The Foundation’s work with the Jupiter High School Environmental Academy will help teach a new generation of local divers and fishermen how they can help enhance and preserve our local marine environment.
Educate Coastal Communities on the Value of Conservation:
The Andrew “Red” Harris Foundation has partnered with a local writer and a local illustrator to create and promote the “Professor Clark the Science Shark” second grade reading books. The books are written to teach kids and their parents marine environmentalism while they read their new favorite books together.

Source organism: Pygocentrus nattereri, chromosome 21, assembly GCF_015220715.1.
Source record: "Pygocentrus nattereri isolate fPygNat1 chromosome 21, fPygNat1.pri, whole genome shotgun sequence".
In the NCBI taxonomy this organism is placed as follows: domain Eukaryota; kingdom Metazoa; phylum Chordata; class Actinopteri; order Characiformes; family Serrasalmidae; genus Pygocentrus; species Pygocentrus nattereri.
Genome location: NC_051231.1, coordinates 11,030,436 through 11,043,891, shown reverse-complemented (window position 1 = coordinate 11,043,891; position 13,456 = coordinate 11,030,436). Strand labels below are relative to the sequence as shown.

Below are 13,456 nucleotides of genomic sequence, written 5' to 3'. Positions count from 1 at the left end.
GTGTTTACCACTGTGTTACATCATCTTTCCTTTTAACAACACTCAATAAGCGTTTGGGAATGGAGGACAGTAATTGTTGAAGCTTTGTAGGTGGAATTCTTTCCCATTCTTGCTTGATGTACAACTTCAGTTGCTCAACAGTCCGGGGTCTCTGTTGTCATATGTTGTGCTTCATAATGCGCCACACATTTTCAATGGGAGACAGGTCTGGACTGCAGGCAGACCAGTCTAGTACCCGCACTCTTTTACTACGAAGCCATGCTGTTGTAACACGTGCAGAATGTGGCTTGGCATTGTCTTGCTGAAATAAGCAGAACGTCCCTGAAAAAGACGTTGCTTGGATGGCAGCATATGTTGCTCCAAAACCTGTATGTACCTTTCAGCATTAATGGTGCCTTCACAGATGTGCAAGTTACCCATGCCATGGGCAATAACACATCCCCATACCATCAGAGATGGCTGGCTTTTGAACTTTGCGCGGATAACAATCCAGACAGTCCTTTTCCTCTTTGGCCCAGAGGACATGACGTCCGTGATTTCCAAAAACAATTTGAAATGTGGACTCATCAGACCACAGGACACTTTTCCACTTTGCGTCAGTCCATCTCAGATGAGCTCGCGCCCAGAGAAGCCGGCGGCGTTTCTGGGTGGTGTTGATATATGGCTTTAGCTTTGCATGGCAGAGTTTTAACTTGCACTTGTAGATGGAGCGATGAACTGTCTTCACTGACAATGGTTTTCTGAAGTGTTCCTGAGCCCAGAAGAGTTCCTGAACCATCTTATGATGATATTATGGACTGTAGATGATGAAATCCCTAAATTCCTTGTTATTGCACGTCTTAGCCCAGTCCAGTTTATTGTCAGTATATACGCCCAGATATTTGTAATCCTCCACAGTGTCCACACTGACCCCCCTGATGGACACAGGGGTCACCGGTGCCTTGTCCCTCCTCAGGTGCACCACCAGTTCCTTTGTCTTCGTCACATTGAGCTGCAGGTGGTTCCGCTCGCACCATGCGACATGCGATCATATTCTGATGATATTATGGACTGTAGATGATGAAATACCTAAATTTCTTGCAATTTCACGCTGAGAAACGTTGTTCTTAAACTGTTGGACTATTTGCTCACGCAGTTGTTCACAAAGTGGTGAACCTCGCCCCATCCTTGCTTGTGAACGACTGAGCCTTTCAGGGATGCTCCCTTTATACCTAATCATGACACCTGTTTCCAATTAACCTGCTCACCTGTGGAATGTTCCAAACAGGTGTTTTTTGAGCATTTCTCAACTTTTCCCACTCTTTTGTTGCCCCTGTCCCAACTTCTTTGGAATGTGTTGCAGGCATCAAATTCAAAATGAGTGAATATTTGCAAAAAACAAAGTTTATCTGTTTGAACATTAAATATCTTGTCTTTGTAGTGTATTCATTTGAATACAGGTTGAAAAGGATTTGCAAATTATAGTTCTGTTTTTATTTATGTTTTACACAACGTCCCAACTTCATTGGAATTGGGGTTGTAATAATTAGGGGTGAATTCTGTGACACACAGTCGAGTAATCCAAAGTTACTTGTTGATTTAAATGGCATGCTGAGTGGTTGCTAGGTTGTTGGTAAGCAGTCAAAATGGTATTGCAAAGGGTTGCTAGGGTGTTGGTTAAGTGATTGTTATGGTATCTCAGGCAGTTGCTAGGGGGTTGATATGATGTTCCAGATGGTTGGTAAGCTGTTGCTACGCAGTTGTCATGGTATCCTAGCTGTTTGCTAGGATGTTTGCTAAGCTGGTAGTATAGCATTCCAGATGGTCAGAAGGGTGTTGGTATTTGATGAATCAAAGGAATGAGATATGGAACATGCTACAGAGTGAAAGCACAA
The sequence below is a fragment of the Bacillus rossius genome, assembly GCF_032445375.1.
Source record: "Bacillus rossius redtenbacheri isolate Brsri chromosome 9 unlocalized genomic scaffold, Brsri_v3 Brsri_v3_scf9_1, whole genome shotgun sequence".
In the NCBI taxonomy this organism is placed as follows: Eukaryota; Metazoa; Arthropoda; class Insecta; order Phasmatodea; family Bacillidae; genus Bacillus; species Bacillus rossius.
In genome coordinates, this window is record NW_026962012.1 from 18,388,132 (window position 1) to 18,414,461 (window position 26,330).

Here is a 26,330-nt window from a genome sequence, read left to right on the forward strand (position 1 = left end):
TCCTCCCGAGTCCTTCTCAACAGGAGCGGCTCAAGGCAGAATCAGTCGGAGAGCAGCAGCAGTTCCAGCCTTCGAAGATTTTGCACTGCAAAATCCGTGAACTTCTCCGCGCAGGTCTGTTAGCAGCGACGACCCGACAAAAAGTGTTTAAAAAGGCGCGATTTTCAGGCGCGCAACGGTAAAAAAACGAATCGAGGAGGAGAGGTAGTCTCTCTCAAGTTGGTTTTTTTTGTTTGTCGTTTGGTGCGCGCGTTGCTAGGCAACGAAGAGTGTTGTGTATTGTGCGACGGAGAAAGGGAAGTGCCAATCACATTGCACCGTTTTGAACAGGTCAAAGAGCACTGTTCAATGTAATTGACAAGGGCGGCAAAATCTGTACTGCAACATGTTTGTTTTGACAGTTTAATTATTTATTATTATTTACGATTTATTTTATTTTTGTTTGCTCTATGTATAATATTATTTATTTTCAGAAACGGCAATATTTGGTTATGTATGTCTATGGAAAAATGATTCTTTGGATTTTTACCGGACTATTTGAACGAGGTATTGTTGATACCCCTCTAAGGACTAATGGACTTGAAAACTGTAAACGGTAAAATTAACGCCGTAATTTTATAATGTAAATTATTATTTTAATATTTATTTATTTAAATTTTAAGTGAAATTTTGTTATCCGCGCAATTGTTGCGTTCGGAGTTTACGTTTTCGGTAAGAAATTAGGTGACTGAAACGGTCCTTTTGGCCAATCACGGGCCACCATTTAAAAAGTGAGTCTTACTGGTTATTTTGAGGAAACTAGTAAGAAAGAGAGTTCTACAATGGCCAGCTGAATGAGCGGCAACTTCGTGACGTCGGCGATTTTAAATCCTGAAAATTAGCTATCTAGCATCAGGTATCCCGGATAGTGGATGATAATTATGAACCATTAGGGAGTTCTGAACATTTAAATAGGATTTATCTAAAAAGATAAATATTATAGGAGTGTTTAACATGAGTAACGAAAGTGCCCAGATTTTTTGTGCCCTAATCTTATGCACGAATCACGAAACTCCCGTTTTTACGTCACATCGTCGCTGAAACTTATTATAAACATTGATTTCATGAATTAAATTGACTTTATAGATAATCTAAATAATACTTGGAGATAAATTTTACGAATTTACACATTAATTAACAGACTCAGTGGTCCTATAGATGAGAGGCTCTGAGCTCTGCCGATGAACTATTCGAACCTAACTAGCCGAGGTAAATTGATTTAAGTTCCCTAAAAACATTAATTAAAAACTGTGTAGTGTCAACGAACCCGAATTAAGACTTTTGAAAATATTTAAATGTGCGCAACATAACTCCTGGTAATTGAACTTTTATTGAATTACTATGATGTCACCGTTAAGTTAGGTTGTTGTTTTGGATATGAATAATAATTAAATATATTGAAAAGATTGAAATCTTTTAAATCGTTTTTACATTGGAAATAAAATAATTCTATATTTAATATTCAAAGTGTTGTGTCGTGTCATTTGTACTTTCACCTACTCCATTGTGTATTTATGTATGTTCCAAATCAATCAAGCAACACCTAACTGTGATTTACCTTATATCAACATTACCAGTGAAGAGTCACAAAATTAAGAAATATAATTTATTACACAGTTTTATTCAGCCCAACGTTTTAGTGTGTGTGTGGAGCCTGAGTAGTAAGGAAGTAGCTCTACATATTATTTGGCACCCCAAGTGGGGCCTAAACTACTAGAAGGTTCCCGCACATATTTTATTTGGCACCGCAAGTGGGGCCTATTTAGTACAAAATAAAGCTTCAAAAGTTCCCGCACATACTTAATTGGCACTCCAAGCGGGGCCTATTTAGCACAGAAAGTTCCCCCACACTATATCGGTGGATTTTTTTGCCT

In the first series of three books, Andrew “Red” Harris is “Clark”, the shark’s connection to the human world as they partner to improve the local marine habitat. Kids love the books and parents quickly love the interest in reading and the learning the books stimulate in their children.
Additionally, the Foundation has partnered with the Jupiter Community High School Environmental Academy and has held two “volunteer days” where students participate in artificial reef building. The Foundation plans to expand our educational outreach to include other local environmental academies and university programs as we grow and develop.